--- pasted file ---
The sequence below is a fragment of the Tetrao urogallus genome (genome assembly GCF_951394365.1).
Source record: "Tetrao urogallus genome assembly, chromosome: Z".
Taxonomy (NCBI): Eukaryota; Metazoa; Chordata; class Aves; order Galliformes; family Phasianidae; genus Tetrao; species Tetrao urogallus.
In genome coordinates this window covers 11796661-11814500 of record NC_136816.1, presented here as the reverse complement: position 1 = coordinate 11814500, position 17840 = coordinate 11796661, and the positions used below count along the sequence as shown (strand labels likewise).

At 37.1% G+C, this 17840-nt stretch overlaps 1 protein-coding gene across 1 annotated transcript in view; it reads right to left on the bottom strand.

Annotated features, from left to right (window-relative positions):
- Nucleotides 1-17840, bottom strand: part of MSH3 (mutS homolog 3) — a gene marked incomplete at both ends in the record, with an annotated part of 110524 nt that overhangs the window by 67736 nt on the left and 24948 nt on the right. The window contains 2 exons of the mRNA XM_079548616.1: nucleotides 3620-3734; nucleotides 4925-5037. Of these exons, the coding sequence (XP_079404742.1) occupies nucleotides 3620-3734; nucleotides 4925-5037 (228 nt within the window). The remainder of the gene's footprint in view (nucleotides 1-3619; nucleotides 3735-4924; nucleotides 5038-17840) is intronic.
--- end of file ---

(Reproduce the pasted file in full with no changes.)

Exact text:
The sequence below is a fragment of the Tetrao urogallus genome (genome assembly GCF_951394365.1).
Source record: "Tetrao urogallus genome assembly, chromosome: Z".
Taxonomy (NCBI): Eukaryota; Metazoa; Chordata; class Aves; order Galliformes; family Phasianidae; genus Tetrao; species Tetrao urogallus.
In genome coordinates this window covers 11796661-11814500 of record NC_136816.1, presented here as the reverse complement: position 1 = coordinate 11814500, position 17840 = coordinate 11796661, and the positions used below count along the sequence as shown (strand labels likewise).

At 37.1% G+C, this 17840-nt stretch overlaps 1 protein-coding gene across 1 annotated transcript in view; it reads right to left on the bottom strand.

Annotated features, from left to right (window-relative positions):
- Nucleotides 1-17840, bottom strand: part of MSH3 (mutS homolog 3) — a gene marked incomplete at both ends in the record, with an annotated part of 110524 nt that overhangs the window by 67736 nt on the left and 24948 nt on the right. The window contains 2 exons of the mRNA XM_079548616.1: nucleotides 3620-3734; nucleotides 4925-5037. Of these exons, the coding sequence (XP_079404742.1) occupies nucleotides 3620-3734; nucleotides 4925-5037 (228 nt within the window). The remainder of the gene's footprint in view (nucleotides 1-3619; nucleotides 3735-4924; nucleotides 5038-17840) is intronic.